Takara Peony flowers
(Photo courtesy of NetPS Plant Finder)
Height: 30 inches
Spacing: 26 inches
Hardiness Zone: 3a
Other Names: Itoh Peony
Group/Class: Itoh Hybrids
Large semi-double blooms up to six inches across held on strong stems above luxurious foliage; pale yellow blooms heavily flushed with hot pink mature to pale white with a burgundy flare; an excellent landscape plant
Takara Peony features bold lightly-scented buttery yellow flowers with hot pink overtones, yellow eyes and a burgundy flare at the ends of the stems in mid spring. The flowers are excellent for cutting. Its compound leaves remain green in color throughout the season.
Takara Peony is an herbaceous perennial with a more or less rounded form. Its medium texture blends into the garden, but can always be balanced by a couple of finer or coarser plants for an effective composition.
This is a relatively low maintenance plant, and should be cut back in late fall in preparation for winter. It is a good choice for attracting bees and butterflies to your yard, but is not particularly attractive to deer who tend to leave it alone in favor of tastier treats. Gardeners should be aware of the following characteristic(s) that may warrant special consideration;
Takara Peony is recommended for the following landscape applications;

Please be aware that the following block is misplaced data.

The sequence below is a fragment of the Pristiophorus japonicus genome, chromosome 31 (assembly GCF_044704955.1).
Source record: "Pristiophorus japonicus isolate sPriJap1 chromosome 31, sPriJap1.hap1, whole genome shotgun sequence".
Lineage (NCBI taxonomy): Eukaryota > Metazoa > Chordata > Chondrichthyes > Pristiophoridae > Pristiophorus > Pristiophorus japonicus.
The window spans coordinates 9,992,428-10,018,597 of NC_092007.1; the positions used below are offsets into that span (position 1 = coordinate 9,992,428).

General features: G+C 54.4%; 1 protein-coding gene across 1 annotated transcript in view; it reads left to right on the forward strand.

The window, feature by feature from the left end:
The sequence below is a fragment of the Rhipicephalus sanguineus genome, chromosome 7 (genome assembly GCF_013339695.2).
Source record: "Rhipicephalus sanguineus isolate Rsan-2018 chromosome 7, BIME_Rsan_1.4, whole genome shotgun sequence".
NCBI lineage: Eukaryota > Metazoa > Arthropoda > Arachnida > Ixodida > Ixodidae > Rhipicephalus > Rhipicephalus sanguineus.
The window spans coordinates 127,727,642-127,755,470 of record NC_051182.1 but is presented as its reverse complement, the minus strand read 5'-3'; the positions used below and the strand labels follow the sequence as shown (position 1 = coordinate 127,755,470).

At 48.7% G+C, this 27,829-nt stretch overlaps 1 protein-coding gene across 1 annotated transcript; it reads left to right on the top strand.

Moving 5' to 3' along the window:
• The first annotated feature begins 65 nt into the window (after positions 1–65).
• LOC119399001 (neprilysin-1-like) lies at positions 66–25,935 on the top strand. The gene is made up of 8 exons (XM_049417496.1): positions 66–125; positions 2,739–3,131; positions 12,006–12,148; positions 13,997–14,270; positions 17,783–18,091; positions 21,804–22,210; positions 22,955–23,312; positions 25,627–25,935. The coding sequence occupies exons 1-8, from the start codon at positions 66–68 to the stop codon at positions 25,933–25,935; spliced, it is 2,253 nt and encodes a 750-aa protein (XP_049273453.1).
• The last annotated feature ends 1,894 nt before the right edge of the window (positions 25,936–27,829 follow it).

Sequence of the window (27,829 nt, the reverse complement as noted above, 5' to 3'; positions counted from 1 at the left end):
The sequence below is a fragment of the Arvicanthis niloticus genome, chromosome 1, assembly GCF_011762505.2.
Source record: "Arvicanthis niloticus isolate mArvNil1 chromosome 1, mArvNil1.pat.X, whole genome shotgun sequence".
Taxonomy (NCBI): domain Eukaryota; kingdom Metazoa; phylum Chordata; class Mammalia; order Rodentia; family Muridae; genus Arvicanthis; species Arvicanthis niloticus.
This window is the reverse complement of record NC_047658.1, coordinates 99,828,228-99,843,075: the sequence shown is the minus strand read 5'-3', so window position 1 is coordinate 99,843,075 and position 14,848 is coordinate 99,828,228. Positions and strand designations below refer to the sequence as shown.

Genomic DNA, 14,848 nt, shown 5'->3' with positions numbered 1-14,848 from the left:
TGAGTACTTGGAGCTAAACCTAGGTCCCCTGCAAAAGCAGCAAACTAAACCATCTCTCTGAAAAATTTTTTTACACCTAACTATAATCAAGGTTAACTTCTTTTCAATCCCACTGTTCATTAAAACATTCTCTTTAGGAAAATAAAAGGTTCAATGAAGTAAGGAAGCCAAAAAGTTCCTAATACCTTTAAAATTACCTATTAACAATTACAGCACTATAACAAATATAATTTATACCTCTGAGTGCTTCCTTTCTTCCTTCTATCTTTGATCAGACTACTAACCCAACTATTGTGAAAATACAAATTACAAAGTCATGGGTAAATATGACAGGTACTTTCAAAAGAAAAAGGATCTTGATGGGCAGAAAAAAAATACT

- Mass Planting
- General Garden Use
Planting & Growing
Takara Peony will grow to be about 30 inches tall at maturity, with a spread of 30 inches. When grown in masses or used as a bedding plant, individual plants should be spaced approximately 26 inches apart. It grows at a slow rate, and under ideal conditions can be expected to live for approximately 20 years. As an herbaceous perennial, this plant will usually die back to the crown each winter, and will regrow from the base each spring. Be careful not to disturb the crown in late winter when it may not be readily seen!
This plant does best in full sun to partial shade. It does best in average to evenly moist conditions, but will not tolerate standing water. It is not particular as to soil pH, but grows best in rich soils. It is somewhat tolerant of urban pollution. This particular variety is an interspecific hybrid. It can be propagated by division; however, as a cultivated variety, be aware that it may be subject to certain restrictions or prohibitions on propagation.